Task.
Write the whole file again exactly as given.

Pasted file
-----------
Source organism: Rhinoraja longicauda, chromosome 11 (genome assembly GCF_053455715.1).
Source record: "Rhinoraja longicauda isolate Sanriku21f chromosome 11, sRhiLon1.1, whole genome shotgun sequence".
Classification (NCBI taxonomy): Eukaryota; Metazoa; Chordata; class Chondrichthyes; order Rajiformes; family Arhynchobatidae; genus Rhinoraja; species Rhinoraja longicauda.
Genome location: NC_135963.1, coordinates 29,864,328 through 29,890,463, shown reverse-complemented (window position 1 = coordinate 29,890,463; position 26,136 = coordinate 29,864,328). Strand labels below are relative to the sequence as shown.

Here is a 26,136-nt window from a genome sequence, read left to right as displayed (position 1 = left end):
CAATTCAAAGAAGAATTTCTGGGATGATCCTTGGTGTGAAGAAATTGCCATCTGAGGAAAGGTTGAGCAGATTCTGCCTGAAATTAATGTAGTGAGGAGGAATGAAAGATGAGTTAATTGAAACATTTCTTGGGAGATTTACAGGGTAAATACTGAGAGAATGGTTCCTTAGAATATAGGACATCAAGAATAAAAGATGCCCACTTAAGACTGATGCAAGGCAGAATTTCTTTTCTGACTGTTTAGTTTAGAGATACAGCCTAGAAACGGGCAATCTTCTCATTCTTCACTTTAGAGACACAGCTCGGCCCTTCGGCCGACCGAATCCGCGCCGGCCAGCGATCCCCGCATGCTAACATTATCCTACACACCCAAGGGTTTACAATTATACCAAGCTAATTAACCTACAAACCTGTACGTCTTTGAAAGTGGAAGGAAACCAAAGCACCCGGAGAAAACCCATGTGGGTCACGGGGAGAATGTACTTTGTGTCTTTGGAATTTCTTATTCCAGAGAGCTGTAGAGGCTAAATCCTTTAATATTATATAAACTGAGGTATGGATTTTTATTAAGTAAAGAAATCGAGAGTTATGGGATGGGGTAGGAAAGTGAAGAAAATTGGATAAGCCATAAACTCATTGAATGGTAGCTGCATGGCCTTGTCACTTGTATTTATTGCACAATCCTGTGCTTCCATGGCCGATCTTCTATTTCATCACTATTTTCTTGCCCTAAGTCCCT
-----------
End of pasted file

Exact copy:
Source organism: Rhinoraja longicauda, chromosome 11 (genome assembly GCF_053455715.1).
Source record: "Rhinoraja longicauda isolate Sanriku21f chromosome 11, sRhiLon1.1, whole genome shotgun sequence".
Classification (NCBI taxonomy): Eukaryota; Metazoa; Chordata; class Chondrichthyes; order Rajiformes; family Arhynchobatidae; genus Rhinoraja; species Rhinoraja longicauda.
Genome location: NC_135963.1, coordinates 29,864,328 through 29,890,463, shown reverse-complemented (window position 1 = coordinate 29,890,463; position 26,136 = coordinate 29,864,328). Strand labels below are relative to the sequence as shown.

Here is a 26,136-nt window from a genome sequence, read left to right as displayed (position 1 = left end):
CAATTCAAAGAAGAATTTCTGGGATGATCCTTGGTGTGAAGAAATTGCCATCTGAGGAAAGGTTGAGCAGATTCTGCCTGAAATTAATGTAGTGAGGAGGAATGAAAGATGAGTTAATTGAAACATTTCTTGGGAGATTTACAGGGTAAATACTGAGAGAATGGTTCCTTAGAATATAGGACATCAAGAATAAAAGATGCCCACTTAAGACTGATGCAAGGCAGAATTTCTTTTCTGACTGTTTAGTTTAGAGATACAGCCTAGAAACGGGCAATCTTCTCATTCTTCACTTTAGAGACACAGCTCGGCCCTTCGGCCGACCGAATCCGCGCCGGCCAGCGATCCCCGCATGCTAACATTATCCTACACACCCAAGGGTTTACAATTATACCAAGCTAATTAACCTACAAACCTGTACGTCTTTGAAAGTGGAAGGAAACCAAAGCACCCGGAGAAAACCCATGTGGGTCACGGGGAGAATGTACTTTGTGTCTTTGGAATTTCTTATTCCAGAGAGCTGTAGAGGCTAAATCCTTTAATATTATATAAACTGAGGTATGGATTTTTATTAAGTAAAGAAATCGAGAGTTATGGGATGGGGTAGGAAAGTGAAGAAAATTGGATAAGCCATAAACTCATTGAATGGTAGCTGCATGGCCTTGTCACTTGTATTTATTGCACAATCCTGTGCTTCCATGGCCGATCTTCTATTTCATCACTATTTTCTTGCCCTAAGTCCCT